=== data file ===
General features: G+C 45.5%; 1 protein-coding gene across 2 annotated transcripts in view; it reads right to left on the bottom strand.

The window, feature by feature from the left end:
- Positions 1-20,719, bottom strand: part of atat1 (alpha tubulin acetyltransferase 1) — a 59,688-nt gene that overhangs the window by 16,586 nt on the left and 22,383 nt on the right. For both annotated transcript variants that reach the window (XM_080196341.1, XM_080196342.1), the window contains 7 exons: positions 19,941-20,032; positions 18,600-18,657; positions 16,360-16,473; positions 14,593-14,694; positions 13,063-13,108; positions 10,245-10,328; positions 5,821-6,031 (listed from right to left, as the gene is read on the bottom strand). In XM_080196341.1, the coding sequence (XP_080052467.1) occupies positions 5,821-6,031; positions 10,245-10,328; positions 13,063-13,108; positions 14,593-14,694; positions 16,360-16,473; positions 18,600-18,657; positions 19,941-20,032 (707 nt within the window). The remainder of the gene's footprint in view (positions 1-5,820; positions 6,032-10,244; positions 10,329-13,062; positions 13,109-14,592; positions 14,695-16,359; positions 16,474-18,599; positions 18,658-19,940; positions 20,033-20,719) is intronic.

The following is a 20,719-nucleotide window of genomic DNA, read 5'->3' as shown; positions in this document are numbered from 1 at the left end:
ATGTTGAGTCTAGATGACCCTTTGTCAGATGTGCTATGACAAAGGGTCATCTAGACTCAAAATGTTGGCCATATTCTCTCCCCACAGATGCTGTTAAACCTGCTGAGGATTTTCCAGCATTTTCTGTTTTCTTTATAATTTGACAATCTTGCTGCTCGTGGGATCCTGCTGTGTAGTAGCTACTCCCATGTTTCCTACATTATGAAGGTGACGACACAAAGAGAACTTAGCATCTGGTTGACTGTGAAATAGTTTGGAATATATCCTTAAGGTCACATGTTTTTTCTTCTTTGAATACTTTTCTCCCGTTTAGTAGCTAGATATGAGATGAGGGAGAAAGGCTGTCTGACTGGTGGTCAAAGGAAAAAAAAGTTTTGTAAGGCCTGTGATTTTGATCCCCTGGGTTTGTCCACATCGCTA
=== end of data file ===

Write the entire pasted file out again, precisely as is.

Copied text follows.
General features: G+C 45.5%; 1 protein-coding gene across 2 annotated transcripts in view; it reads right to left on the bottom strand.

The window, feature by feature from the left end:
- Positions 1-20,719, bottom strand: part of atat1 (alpha tubulin acetyltransferase 1) — a 59,688-nt gene that overhangs the window by 16,586 nt on the left and 22,383 nt on the right. For both annotated transcript variants that reach the window (XM_080196341.1, XM_080196342.1), the window contains 7 exons: positions 19,941-20,032; positions 18,600-18,657; positions 16,360-16,473; positions 14,593-14,694; positions 13,063-13,108; positions 10,245-10,328; positions 5,821-6,031 (listed from right to left, as the gene is read on the bottom strand). In XM_080196341.1, the coding sequence (XP_080052467.1) occupies positions 5,821-6,031; positions 10,245-10,328; positions 13,063-13,108; positions 14,593-14,694; positions 16,360-16,473; positions 18,600-18,657; positions 19,941-20,032 (707 nt within the window). The remainder of the gene's footprint in view (positions 1-5,820; positions 6,032-10,244; positions 10,329-13,062; positions 13,109-14,592; positions 14,695-16,359; positions 16,474-18,599; positions 18,658-19,940; positions 20,033-20,719) is intronic.

The following is a 20,719-nucleotide window of genomic DNA, read 5'->3' as shown; positions in this document are numbered from 1 at the left end:
ATGTTGAGTCTAGATGACCCTTTGTCAGATGTGCTATGACAAAGGGTCATCTAGACTCAAAATGTTGGCCATATTCTCTCCCCACAGATGCTGTTAAACCTGCTGAGGATTTTCCAGCATTTTCTGTTTTCTTTATAATTTGACAATCTTGCTGCTCGTGGGATCCTGCTGTGTAGTAGCTACTCCCATGTTTCCTACATTATGAAGGTGACGACACAAAGAGAACTTAGCATCTGGTTGACTGTGAAATAGTTTGGAATATATCCTTAAGGTCACATGTTTTTTCTTCTTTGAATACTTTTCTCCCGTTTAGTAGCTAGATATGAGATGAGGGAGAAAGGCTGTCTGACTGGTGGTCAAAGGAAAAAAAAGTTTTGTAAGGCCTGTGATTTTGATCCCCTGGGTTTGTCCACATCGCTA